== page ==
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Capital Punishment in the United States Explained

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In our Explainer series, Fair Punishment Project lawyers help unpackage some of the most complicated issues in the criminal justice system. We break down the problems behind the headlines - like bail, civil asset forfeiture, or the Brady doctrine - so that everyone can understand them. Wherever possible, we try to utilize the stories of those affected by the criminal justice system to show how these laws and principles should work, and how they often fail. We will update our Explainers monthly to keep them current. Read our updated explainer here.
To beat the clock on the expiration of its lethal injection drug supply, this past April, Arkansas tried to execute 8 men over 1 days. The stories told in frantic legal filings and clemency petitions revealed a deeply disturbing picture. Ledell Lee may have had an intellectual disability that rendered him constitutionally ineligible for the death penalty, but he had a spate of bad lawyers who failed to timely present evidence of this claim -…

Bill to abolish death penalty in Montana receives no objections

HELENA – Opponents of the death penalty are making another run at abolishing it in Montana – and told a House committee Monday there are multiple reasons for getting rid of what they called an ineffective, costly sentence.

“The death penalty system, like so many government programs, is wasteful, ineffective and unjust,” said Rep. Adam Hertz, R-Missoula, the sponsor of the bill abolishing it.

Hertz’s House Bill 336 would abolish the death penalty and replace it with life-in-prison without parole as the harshest criminal sentence in Montana.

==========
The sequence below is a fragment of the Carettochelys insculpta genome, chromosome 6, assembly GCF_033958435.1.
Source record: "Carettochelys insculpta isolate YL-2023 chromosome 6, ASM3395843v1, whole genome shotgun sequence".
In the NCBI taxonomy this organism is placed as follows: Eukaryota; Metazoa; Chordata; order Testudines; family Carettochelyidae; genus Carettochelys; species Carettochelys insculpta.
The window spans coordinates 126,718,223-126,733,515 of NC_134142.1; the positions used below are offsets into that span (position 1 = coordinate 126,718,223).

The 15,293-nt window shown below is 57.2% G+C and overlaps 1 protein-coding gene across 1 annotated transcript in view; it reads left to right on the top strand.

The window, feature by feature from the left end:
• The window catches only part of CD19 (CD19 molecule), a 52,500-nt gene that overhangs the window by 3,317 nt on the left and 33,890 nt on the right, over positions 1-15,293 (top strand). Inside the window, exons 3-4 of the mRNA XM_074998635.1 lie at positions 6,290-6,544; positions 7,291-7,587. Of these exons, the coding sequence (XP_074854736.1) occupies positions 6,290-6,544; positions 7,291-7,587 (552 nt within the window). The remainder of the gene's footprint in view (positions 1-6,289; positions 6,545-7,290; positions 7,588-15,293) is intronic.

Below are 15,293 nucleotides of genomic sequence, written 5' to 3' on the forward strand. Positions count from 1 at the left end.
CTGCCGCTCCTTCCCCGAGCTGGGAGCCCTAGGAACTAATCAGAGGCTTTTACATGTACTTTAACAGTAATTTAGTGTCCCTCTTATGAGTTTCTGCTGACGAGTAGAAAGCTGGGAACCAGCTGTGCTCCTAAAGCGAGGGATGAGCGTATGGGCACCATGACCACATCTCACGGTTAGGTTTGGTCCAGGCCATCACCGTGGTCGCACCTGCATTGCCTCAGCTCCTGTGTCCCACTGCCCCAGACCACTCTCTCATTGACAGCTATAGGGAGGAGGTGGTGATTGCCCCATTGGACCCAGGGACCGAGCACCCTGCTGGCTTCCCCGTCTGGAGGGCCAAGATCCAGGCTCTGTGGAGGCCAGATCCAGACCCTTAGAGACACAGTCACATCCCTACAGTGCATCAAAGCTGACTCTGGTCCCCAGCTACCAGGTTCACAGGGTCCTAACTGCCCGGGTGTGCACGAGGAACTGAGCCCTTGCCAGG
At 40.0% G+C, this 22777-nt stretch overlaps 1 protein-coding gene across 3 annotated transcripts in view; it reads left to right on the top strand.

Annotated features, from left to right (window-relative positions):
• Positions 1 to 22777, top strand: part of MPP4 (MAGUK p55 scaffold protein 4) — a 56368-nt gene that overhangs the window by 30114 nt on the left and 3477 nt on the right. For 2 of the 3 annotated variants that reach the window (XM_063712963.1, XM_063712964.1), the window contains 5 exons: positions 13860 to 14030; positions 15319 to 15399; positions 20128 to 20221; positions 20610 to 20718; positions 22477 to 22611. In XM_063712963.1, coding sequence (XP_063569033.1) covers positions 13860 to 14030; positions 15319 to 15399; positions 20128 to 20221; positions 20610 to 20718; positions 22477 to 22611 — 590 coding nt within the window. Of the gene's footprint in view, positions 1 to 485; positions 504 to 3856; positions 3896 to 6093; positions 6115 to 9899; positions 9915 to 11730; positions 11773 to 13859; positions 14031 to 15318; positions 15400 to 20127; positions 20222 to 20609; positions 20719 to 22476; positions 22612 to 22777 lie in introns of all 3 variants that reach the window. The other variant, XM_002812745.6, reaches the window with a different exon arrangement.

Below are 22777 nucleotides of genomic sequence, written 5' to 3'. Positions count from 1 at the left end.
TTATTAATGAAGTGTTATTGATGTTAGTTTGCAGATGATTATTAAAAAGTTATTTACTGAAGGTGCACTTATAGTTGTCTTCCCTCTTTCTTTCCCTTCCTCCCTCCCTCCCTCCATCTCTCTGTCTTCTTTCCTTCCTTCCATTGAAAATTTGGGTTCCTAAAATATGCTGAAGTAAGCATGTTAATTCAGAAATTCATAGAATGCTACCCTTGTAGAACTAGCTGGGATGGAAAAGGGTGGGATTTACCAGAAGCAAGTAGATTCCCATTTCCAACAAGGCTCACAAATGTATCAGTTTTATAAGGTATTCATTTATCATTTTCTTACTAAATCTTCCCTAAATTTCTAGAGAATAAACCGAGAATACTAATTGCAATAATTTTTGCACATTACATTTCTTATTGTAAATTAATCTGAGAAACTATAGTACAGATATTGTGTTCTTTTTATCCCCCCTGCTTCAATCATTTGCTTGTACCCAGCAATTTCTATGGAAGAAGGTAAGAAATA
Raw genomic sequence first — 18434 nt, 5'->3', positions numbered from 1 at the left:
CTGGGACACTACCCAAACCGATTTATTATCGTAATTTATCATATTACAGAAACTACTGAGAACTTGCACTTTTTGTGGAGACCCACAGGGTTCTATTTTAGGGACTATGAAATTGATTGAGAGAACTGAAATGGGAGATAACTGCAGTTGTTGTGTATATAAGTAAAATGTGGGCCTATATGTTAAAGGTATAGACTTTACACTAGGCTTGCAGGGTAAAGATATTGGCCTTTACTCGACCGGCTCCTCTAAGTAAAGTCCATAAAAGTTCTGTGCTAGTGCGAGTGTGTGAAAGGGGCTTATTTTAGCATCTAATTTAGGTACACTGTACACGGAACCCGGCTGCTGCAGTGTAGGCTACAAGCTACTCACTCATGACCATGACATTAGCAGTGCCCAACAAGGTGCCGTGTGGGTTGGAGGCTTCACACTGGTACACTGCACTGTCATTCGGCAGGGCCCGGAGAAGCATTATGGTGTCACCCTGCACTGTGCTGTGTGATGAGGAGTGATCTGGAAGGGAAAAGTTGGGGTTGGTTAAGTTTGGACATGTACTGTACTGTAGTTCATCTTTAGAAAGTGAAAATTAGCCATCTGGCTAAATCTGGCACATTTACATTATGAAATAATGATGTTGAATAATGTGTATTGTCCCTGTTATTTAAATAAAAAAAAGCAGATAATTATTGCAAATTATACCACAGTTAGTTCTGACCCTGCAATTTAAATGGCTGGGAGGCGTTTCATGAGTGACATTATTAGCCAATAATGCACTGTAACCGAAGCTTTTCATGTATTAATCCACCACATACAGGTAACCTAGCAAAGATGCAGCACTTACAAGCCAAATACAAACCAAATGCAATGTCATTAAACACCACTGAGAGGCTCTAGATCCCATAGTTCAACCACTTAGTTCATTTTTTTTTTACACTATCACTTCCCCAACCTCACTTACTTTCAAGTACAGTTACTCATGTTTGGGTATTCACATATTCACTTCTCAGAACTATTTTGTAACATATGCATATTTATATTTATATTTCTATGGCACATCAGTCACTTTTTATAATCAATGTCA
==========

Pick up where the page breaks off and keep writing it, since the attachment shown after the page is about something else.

If the bill passes, the two men on Montana’ death row would be resentenced to life in prison, with no parole. They’ve been on death row for 34 and 25 years, respectively.

Hertz told MTN News he thinks HB336 has a chance to pass the Republican-controlled Legislature, because there are “a lot of really good arguments for a lot of really different ideologies” to abolish the death penalty.

Conservatives who are pro-life can support it, he said, and also should like the fact that getting rid of the death penalty will save taxpayer money.

He told the House Judiciary Committee that studies have shown that having a murderer sentenced to death can cost 10 times as much as someone sentenced to life in prison, because of the costs of multiple appeals and legal proceedings.

“While we taxpayers don’t like paying for a criminal to sit in prison for 20 or 30 or even 50 years, it’s a travesty to pay 10 times that amount while dragging out a lengthy judicial process mandated by the Supreme Court,” he said. “It’s a painful process that can put a victim’s family through decades of legal maneuvering and often doesn’t even lead to an execution.”

The House Judiciary Committee took no action Monday. Chairman Alan Doane, R-Bloomfield, said he doesn’t expect a vote for at least a week or so.

A similar bill made it to the floor of the Montana House two years ago but failed on a 50-50 vote. Republicans controlled that chamber by the same margin they do now: 59-41.

No one testified against the bill Monday, but several committee members suggested the death penalty could still be a deterrent, and questioned whether murderers sentenced to life in prison would truly never be released.

Hertz said his intent is that anyone sentenced to life-in-prison without parole would stay incarcerated the rest of their lives.

Department of Corrections spokeswoman Judy Beck told MTN News that Montana’s prison system already has 63 inmates with a sentence of life, without parole.

Supporters of the bill said the death penalty not only costs the state a lot of money in legal costs, but also is immoral and doesn’t deter crime.

Susan DeBree, a Methodist minister from Livingston, said her daughter, Gretchen, was murdered in 1990, but the killer was never charged. If the person they thought killed her had been charged and sentenced to death, it wouldn’t have redeemed Gretchen’s life, she said.

“There are many family members of murder victims who favor abolishing the death penalty and replacing it with life without possibility of parole,” she said. “I plead that you would listen to our voice. I choose to honor Gretchen’s life by asking for life.”

Source: KTVH, Mike Dennison, February 6, 2017

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